Natalie Milom’s favorite spot inside the Supporting Adoption & Foster Families Together (SAFFT) facility is one wall of the 10,000-square-foot complex.
It’s the “prayer wall,” where children and parents can write down their hopes on a piece of paper, roll it up and stick it into metal wiring. When a prayer comes true, the child or parent writes it out on a small square piece of chalkboard and puts it on the wall.
It was one of the positive things Milom inherited when she was hired as SAFFT’s executive director just over a year ago from founders Brian and Ashley Anderson, who left after nearly 10 years with the local nonprofit organization to spend more time with their own family and focus on new business opportunities.
Milom came from Greenville, South Carolina, where she was a social worker for a local hospital. Before that, she ran an agency that helped families in poverty. That was the work she wanted to get back to when she was hired by SAFFT.
But Milom inherited some challenges. SAFFT, which has “family life centers” in Cumming and Gainesville that serve the foster care community, was “highly inefficient,” Milom said. She found strained relationships with stakeholders. Some services that SAFFT provided were “fragmented,” she said.
“When I got here, we were in a pickle,” Milom said.
Less than a month into the job, Milom was already confronting those challenges. During one meeting with Hall County Juvenile Court judges, she sensed so much frustration that she wondered if SAFFT’s contract to provide supervised visitations for families would get renewed.
“My mind was blown by the things I was told that were not going on,” Milom said. She added, “It was a painful conversation.”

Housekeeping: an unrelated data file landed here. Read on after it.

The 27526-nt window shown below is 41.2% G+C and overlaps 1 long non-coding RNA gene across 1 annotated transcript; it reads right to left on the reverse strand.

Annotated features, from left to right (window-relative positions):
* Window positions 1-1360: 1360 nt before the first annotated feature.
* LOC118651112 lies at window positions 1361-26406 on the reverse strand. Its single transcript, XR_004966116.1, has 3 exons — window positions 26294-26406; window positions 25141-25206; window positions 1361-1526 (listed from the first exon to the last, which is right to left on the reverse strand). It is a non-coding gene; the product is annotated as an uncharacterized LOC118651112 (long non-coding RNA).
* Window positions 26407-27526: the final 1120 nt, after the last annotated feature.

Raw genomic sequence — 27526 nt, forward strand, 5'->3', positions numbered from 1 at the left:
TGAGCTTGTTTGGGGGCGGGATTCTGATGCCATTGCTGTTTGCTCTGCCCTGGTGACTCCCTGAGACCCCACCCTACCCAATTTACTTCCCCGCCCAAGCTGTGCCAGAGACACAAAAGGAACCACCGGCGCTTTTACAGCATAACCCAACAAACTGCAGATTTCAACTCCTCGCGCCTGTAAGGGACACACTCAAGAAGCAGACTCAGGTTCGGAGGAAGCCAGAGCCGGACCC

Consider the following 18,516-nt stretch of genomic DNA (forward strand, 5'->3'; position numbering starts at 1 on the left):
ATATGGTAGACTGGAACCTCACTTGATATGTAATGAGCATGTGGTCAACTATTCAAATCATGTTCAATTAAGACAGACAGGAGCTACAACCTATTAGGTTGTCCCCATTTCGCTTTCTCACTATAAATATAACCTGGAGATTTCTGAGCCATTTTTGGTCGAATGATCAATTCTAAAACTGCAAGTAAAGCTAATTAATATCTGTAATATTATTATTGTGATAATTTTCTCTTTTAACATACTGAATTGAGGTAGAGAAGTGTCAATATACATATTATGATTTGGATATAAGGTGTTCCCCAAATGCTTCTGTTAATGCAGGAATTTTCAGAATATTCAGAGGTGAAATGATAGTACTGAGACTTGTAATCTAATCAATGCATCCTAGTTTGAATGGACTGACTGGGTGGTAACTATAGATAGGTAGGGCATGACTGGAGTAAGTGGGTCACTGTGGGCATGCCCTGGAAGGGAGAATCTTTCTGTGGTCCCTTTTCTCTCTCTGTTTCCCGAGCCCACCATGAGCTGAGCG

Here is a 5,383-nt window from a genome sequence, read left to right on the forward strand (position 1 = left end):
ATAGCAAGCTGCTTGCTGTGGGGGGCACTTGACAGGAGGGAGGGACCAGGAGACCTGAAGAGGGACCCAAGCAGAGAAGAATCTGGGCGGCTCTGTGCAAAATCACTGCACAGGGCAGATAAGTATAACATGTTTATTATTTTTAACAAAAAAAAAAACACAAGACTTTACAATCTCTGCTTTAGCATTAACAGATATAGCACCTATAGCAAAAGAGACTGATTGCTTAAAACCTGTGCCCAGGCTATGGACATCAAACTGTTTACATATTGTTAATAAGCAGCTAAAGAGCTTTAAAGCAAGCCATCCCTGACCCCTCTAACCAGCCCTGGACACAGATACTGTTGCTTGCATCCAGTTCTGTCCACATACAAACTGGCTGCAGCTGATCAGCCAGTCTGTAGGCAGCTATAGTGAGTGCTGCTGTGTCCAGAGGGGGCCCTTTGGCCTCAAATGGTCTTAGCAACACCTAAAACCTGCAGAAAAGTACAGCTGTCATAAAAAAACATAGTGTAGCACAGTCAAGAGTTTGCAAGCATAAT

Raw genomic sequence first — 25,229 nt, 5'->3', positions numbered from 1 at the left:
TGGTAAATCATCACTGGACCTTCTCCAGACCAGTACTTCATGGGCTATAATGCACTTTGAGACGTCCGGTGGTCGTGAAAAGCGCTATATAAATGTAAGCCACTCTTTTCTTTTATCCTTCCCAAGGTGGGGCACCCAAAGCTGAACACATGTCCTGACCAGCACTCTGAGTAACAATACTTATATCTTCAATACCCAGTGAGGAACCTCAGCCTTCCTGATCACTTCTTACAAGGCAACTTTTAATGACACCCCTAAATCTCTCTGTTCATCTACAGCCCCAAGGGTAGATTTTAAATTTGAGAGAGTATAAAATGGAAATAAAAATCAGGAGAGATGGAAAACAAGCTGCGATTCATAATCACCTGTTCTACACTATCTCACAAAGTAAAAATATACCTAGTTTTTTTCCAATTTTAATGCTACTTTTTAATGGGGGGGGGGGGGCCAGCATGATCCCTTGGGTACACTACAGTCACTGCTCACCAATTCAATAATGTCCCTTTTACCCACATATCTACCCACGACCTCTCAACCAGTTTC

Milom managed to turn the relationship around. SAFFT staff started to attend more court hearings, even if they weren’t subpoenaed. Milom made sure to attend Hall County Juvenile Court’s bimonthly event for children, or send a staff member if she couldn’t.
The effort paid off.
“Today, we get referrals,” Milom said.
Milom has been just as methodical when making other changes. SAFFT was under financial duress, she said, mostly from its large staff, so she trimmed the number of paid employees from more than 30 to eight over the course of eight months. SAFFT now has one program coordinator, two family success managers and one therapist (which Milom re-named “family success clinician”) at each of its centers.
Milom joined a monthly roundtable meeting for Forsyth County nonprofits to make connections with other local organizations.
She also conducted several focus groups to assess the needs of Forsyth and Hall counties with biological parents, foster parents and stakeholders like CASA of Forsyth County, local Division of Family and Children Services (DFCS) offices and the juvenile court systems.
Foster parents and DFCS said they wanted more local providers who could provide a wide spectrum of behavioral and psychological assessments. Foster and adoptive parents said they wanted support groups to share concerns with others going through the same thing.
Milom has plans for SAFFT to address all of it with “wrap-around” support services. The organization will also start to offer transportation and in-home counseling soon, including on the weekends.
Even in the midst of all the challenges, SAFFT still did a lot of work in the community. In 2018 alone, SAFFT provided 3,666 one-on-one parent coaching sessions; 3,536 case management sessions; and 2,066 supervised visitations, among its other services, according to the organization.
“I think we have made a ton of progress,” Milom said.
Next year, Milom plans to begin the process of getting SAFFT accredited, a “huge undertaking,” she said, but one she believes the organization can handle, particularly because of its board of directors.
“I’ve worked with volunteer boards before, but I’ve never quite seen a board that is this dedicated,” Milom said. “They have stood here through a lot of uncertainty.”
Milom sees the organization growing in the future but in a way that is financially viable and maintains strong relationships with other nonprofit partners and stakeholders in the community.
“Now we have a foundation from where we can build,” Milom said. “We have so much opportunity for growth.”